China has announced plans to inspect universities over their coronavirus controls, expressing concern that some institutions continue to impose campus lockdowns even when case rates are low.
In a sign of confusion over the continuation of the country’s “zero-Covid” policy, new guidelines from the National Health Commission say state and provincial authorities will form special working groups to inspect institutions “one by one”, particularly targeting those that “casually lock down campuses” and “keep away from offline teaching for a long time”.
Since the virus emerged in 2020, Chinese students have lived under strict infection control policies and have been swiftly confined to their campuses in response to local outbreaks, sometimes for many months at a time. Nearly three years on, students have complained that they have not been allowed to leave even when “no local cases were reported in several months”.
Although details of such arrangements are rarely openly publicised, online complaints indicate that some institutions have been under on-and-off lockdowns for “nearly two years” in Hebei province, where student vlogs recorded lockdown life in May and November this year.
The latest official guidelines also urge universities under lockdown to ensure the supply of daily necessities. Just last week, the alumni association of Zhengzhou University of Aeronautics issued a public letter calling for donations for nearly 30,000 students and staff under quarantine on the campus, because of a “shortage of funding and necessities”.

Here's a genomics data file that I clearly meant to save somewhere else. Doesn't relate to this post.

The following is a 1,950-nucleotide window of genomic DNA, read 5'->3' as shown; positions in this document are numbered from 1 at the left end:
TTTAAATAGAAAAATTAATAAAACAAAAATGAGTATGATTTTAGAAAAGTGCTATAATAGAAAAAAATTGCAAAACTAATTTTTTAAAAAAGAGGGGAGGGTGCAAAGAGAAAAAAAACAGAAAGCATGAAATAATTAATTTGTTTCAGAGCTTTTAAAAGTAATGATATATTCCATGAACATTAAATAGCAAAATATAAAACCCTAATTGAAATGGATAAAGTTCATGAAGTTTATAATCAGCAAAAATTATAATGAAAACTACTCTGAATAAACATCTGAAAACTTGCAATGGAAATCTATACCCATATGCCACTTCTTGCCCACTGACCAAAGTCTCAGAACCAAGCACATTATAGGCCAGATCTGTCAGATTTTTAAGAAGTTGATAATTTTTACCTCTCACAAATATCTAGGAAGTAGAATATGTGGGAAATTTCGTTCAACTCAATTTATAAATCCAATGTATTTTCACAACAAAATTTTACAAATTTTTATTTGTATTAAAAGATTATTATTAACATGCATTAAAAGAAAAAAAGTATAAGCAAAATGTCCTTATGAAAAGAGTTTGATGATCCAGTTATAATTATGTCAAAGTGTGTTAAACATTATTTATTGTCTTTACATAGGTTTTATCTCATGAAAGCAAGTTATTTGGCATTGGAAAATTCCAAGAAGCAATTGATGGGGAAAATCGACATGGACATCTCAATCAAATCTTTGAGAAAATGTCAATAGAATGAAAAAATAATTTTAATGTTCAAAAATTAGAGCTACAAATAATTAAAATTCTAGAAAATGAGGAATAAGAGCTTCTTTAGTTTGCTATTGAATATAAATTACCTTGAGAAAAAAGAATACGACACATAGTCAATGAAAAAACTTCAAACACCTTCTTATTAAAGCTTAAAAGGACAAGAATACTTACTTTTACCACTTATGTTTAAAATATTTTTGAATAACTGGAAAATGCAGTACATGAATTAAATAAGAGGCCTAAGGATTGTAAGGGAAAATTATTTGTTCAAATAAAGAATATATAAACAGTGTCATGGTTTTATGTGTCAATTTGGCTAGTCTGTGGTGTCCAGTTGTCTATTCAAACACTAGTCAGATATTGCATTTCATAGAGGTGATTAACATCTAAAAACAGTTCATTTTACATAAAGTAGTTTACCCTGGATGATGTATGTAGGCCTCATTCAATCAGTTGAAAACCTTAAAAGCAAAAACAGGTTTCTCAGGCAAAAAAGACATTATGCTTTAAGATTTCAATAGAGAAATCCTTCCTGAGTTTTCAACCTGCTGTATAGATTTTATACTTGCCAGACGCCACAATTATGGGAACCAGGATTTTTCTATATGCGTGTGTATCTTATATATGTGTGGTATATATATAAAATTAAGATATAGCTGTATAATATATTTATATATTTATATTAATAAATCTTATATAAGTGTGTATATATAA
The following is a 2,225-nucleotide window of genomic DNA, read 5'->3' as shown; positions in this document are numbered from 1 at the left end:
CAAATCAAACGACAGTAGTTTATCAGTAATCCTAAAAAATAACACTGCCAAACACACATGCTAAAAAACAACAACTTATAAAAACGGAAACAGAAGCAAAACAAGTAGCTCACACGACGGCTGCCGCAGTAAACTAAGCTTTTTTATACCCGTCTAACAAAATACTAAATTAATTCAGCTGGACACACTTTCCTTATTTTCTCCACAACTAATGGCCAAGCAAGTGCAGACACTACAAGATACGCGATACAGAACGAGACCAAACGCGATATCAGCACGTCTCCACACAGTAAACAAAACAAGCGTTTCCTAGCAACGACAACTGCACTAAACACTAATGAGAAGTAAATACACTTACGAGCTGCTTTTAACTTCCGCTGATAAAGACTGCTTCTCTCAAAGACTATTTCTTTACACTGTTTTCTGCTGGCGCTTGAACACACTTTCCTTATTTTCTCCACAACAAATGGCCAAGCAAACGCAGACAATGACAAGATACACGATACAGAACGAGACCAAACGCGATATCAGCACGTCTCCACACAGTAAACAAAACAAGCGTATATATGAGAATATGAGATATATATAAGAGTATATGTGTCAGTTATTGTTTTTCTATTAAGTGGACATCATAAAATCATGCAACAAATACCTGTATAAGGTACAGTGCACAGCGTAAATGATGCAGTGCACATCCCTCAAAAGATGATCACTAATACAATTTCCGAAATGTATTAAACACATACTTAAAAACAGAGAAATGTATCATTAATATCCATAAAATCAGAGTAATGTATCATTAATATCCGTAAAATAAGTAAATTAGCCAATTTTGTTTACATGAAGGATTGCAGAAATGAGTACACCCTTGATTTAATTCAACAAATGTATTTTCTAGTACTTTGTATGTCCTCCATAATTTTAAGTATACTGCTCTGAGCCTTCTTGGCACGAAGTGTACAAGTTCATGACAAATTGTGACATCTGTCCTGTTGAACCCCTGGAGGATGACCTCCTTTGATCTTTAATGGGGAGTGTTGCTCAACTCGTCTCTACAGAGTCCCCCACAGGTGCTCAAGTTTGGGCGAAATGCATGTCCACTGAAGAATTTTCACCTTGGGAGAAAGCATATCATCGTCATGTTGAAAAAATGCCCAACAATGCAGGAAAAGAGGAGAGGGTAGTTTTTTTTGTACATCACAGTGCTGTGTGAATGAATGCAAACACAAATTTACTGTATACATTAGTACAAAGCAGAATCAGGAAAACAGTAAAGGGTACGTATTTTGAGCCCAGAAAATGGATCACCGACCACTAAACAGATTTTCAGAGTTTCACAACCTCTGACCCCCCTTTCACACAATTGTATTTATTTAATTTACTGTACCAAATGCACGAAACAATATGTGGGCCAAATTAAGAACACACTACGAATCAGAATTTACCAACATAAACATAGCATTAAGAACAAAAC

Kerry Brown, professor of Chinese studies at King’s College London, said the uncertainty over how China’s zero-Covid policy could be sustained was causing “confusion and sheer frustration”.
“China has a quandary: exit lockdown and the peak in rates of Covid goes up, potentially bringing the whole health service to a grinding halt – and bringing with it a whole host of other social unrest issues – or just carry on trying to control things as far as possible. So this policy sits in line with that – taking everything case by case, forever looking for the door out and never actually going through it,” he said.
“I think the signs are that the government knows that zero-Covid is unsustainable. But they still haven’t sorted out what to do about this.”
One officer in charge of academic affairs at a university in Guangdong, who asked not to be named, said some universities “did not take student nurturing into consideration” because they were “worried about undesirable consequences”.
“It seems the new policy signals a looser attitude – but universities are still responsible for preventing outbreaks, so they will remain cautious,” they predicted.